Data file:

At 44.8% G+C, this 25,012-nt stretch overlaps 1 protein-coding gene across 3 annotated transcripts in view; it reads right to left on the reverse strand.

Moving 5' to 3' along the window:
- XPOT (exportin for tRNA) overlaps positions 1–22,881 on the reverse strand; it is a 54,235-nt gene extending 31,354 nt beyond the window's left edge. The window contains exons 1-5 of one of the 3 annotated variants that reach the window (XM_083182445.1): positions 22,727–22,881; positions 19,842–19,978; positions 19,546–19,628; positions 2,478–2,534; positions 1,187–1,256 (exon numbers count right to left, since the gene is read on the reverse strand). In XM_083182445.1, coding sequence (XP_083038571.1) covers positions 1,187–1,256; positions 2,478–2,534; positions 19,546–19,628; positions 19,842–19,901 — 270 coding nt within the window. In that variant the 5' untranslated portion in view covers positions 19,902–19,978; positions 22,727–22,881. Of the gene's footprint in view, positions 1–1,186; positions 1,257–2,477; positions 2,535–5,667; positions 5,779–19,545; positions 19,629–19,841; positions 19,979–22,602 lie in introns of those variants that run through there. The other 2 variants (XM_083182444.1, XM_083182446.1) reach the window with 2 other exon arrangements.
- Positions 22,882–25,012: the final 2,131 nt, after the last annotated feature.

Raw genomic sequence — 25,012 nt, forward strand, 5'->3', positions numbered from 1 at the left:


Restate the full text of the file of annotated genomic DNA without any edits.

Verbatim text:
At 44.8% G+C, this 25,012-nt stretch overlaps 1 protein-coding gene across 3 annotated transcripts in view; it reads right to left on the reverse strand.

Moving 5' to 3' along the window:
- XPOT (exportin for tRNA) overlaps positions 1–22,881 on the reverse strand; it is a 54,235-nt gene extending 31,354 nt beyond the window's left edge. The window contains exons 1-5 of one of the 3 annotated variants that reach the window (XM_083182445.1): positions 22,727–22,881; positions 19,842–19,978; positions 19,546–19,628; positions 2,478–2,534; positions 1,187–1,256 (exon numbers count right to left, since the gene is read on the reverse strand). In XM_083182445.1, coding sequence (XP_083038571.1) covers positions 1,187–1,256; positions 2,478–2,534; positions 19,546–19,628; positions 19,842–19,901 — 270 coding nt within the window. In that variant the 5' untranslated portion in view covers positions 19,902–19,978; positions 22,727–22,881. Of the gene's footprint in view, positions 1–1,186; positions 1,257–2,477; positions 2,535–5,667; positions 5,779–19,545; positions 19,629–19,841; positions 19,979–22,602 lie in introns of those variants that run through there. The other 2 variants (XM_083182444.1, XM_083182446.1) reach the window with 2 other exon arrangements.
- Positions 22,882–25,012: the final 2,131 nt, after the last annotated feature.

Raw genomic sequence — 25,012 nt, forward strand, 5'->3', positions numbered from 1 at the left: